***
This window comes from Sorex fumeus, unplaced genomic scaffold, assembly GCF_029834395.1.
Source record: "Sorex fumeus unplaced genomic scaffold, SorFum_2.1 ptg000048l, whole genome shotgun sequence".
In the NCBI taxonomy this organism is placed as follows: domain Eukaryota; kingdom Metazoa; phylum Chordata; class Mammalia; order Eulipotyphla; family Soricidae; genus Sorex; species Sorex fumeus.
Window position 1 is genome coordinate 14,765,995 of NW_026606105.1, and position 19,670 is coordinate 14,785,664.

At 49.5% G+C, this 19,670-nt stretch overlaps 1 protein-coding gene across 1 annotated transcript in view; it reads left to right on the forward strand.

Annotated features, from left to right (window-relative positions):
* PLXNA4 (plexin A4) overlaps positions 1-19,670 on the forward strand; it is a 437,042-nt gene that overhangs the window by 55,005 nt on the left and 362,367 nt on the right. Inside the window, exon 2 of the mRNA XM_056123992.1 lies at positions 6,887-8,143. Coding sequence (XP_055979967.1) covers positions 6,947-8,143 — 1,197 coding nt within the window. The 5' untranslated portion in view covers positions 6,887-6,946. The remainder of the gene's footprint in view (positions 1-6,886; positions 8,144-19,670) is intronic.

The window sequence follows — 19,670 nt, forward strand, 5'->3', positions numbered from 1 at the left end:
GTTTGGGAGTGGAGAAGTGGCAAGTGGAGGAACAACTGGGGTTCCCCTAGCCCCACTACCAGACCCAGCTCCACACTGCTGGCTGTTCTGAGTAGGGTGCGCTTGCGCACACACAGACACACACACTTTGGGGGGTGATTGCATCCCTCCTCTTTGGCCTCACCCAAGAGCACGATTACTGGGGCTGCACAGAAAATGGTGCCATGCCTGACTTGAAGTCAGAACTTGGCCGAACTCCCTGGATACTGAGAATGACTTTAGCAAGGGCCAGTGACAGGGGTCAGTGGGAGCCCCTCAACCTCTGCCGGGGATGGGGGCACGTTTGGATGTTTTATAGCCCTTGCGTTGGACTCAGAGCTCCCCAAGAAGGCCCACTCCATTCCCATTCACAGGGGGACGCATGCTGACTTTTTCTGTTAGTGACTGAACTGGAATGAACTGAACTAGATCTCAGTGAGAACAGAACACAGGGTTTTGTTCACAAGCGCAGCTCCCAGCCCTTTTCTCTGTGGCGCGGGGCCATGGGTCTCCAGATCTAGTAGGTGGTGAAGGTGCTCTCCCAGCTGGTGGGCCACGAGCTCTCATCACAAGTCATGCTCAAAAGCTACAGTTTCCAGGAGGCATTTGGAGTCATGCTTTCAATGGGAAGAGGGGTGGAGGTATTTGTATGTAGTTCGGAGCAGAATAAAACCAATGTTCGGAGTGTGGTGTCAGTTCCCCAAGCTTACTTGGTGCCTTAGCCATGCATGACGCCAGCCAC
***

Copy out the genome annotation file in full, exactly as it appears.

This window comes from Sorex fumeus, unplaced genomic scaffold, assembly GCF_029834395.1.
Source record: "Sorex fumeus unplaced genomic scaffold, SorFum_2.1 ptg000048l, whole genome shotgun sequence".
In the NCBI taxonomy this organism is placed as follows: domain Eukaryota; kingdom Metazoa; phylum Chordata; class Mammalia; order Eulipotyphla; family Soricidae; genus Sorex; species Sorex fumeus.
Window position 1 is genome coordinate 14,765,995 of NW_026606105.1, and position 19,670 is coordinate 14,785,664.

At 49.5% G+C, this 19,670-nt stretch overlaps 1 protein-coding gene across 1 annotated transcript in view; it reads left to right on the forward strand.

Annotated features, from left to right (window-relative positions):
* PLXNA4 (plexin A4) overlaps positions 1-19,670 on the forward strand; it is a 437,042-nt gene that overhangs the window by 55,005 nt on the left and 362,367 nt on the right. Inside the window, exon 2 of the mRNA XM_056123992.1 lies at positions 6,887-8,143. Coding sequence (XP_055979967.1) covers positions 6,947-8,143 — 1,197 coding nt within the window. The 5' untranslated portion in view covers positions 6,887-6,946. The remainder of the gene's footprint in view (positions 1-6,886; positions 8,144-19,670) is intronic.

The window sequence follows — 19,670 nt, forward strand, 5'->3', positions numbered from 1 at the left end:
GTTTGGGAGTGGAGAAGTGGCAAGTGGAGGAACAACTGGGGTTCCCCTAGCCCCACTACCAGACCCAGCTCCACACTGCTGGCTGTTCTGAGTAGGGTGCGCTTGCGCACACACAGACACACACACTTTGGGGGGTGATTGCATCCCTCCTCTTTGGCCTCACCCAAGAGCACGATTACTGGGGCTGCACAGAAAATGGTGCCATGCCTGACTTGAAGTCAGAACTTGGCCGAACTCCCTGGATACTGAGAATGACTTTAGCAAGGGCCAGTGACAGGGGTCAGTGGGAGCCCCTCAACCTCTGCCGGGGATGGGGGCACGTTTGGATGTTTTATAGCCCTTGCGTTGGACTCAGAGCTCCCCAAGAAGGCCCACTCCATTCCCATTCACAGGGGGACGCATGCTGACTTTTTCTGTTAGTGACTGAACTGGAATGAACTGAACTAGATCTCAGTGAGAACAGAACACAGGGTTTTGTTCACAAGCGCAGCTCCCAGCCCTTTTCTCTGTGGCGCGGGGCCATGGGTCTCCAGATCTAGTAGGTGGTGAAGGTGCTCTCCCAGCTGGTGGGCCACGAGCTCTCATCACAAGTCATGCTCAAAAGCTACAGTTTCCAGGAGGCATTTGGAGTCATGCTTTCAATGGGAAGAGGGGTGGAGGTATTTGTATGTAGTTCGGAGCAGAATAAAACCAATGTTCGGAGTGTGGTGTCAGTTCCCCAAGCTTACTTGGTGCCTTAGCCATGCATGACGCCAGCCAC